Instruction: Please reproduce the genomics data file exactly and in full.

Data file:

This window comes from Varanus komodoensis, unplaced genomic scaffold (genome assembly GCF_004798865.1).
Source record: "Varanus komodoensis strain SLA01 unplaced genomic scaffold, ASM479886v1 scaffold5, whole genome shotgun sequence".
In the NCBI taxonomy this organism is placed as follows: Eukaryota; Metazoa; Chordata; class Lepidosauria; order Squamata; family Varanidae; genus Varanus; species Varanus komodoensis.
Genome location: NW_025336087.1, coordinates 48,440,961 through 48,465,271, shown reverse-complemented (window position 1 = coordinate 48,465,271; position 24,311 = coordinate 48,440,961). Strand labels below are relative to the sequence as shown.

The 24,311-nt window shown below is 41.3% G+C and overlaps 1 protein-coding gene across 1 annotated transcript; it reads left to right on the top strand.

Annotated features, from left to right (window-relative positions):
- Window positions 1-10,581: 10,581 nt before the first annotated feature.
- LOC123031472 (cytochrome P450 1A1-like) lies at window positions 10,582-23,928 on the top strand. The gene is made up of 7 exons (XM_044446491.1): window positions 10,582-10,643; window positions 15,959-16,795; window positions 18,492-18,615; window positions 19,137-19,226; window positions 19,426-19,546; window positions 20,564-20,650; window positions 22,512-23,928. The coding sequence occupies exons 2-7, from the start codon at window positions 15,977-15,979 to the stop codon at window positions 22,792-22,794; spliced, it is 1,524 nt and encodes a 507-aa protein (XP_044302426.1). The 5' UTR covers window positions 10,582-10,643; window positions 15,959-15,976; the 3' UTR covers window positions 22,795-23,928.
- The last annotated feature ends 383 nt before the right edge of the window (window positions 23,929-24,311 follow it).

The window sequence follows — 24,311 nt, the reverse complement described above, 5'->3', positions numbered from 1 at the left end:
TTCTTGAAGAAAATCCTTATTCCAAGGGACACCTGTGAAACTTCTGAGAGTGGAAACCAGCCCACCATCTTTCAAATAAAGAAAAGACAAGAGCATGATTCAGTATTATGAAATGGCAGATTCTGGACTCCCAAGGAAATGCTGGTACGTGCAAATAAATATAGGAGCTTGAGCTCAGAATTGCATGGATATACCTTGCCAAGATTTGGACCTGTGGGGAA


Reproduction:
This window comes from Varanus komodoensis, unplaced genomic scaffold (genome assembly GCF_004798865.1).
Source record: "Varanus komodoensis strain SLA01 unplaced genomic scaffold, ASM479886v1 scaffold5, whole genome shotgun sequence".
In the NCBI taxonomy this organism is placed as follows: Eukaryota; Metazoa; Chordata; class Lepidosauria; order Squamata; family Varanidae; genus Varanus; species Varanus komodoensis.
Genome location: NW_025336087.1, coordinates 48,440,961 through 48,465,271, shown reverse-complemented (window position 1 = coordinate 48,465,271; position 24,311 = coordinate 48,440,961). Strand labels below are relative to the sequence as shown.

The 24,311-nt window shown below is 41.3% G+C and overlaps 1 protein-coding gene across 1 annotated transcript; it reads left to right on the top strand.

Annotated features, from left to right (window-relative positions):
- Window positions 1-10,581: 10,581 nt before the first annotated feature.
- LOC123031472 (cytochrome P450 1A1-like) lies at window positions 10,582-23,928 on the top strand. The gene is made up of 7 exons (XM_044446491.1): window positions 10,582-10,643; window positions 15,959-16,795; window positions 18,492-18,615; window positions 19,137-19,226; window positions 19,426-19,546; window positions 20,564-20,650; window positions 22,512-23,928. The coding sequence occupies exons 2-7, from the start codon at window positions 15,977-15,979 to the stop codon at window positions 22,792-22,794; spliced, it is 1,524 nt and encodes a 507-aa protein (XP_044302426.1). The 5' UTR covers window positions 10,582-10,643; window positions 15,959-15,976; the 3' UTR covers window positions 22,795-23,928.
- The last annotated feature ends 383 nt before the right edge of the window (window positions 23,929-24,311 follow it).

The window sequence follows — 24,311 nt, the reverse complement described above, 5'->3', positions numbered from 1 at the left end:
TTCTTGAAGAAAATCCTTATTCCAAGGGACACCTGTGAAACTTCTGAGAGTGGAAACCAGCCCACCATCTTTCAAATAAAGAAAAGACAAGAGCATGATTCAGTATTATGAAATGGCAGATTCTGGACTCCCAAGGAAATGCTGGTACGTGCAAATAAATATAGGAGCTTGAGCTCAGAATTGCATGGATATACCTTGCCAAGATTTGGACCTGTGGGGAA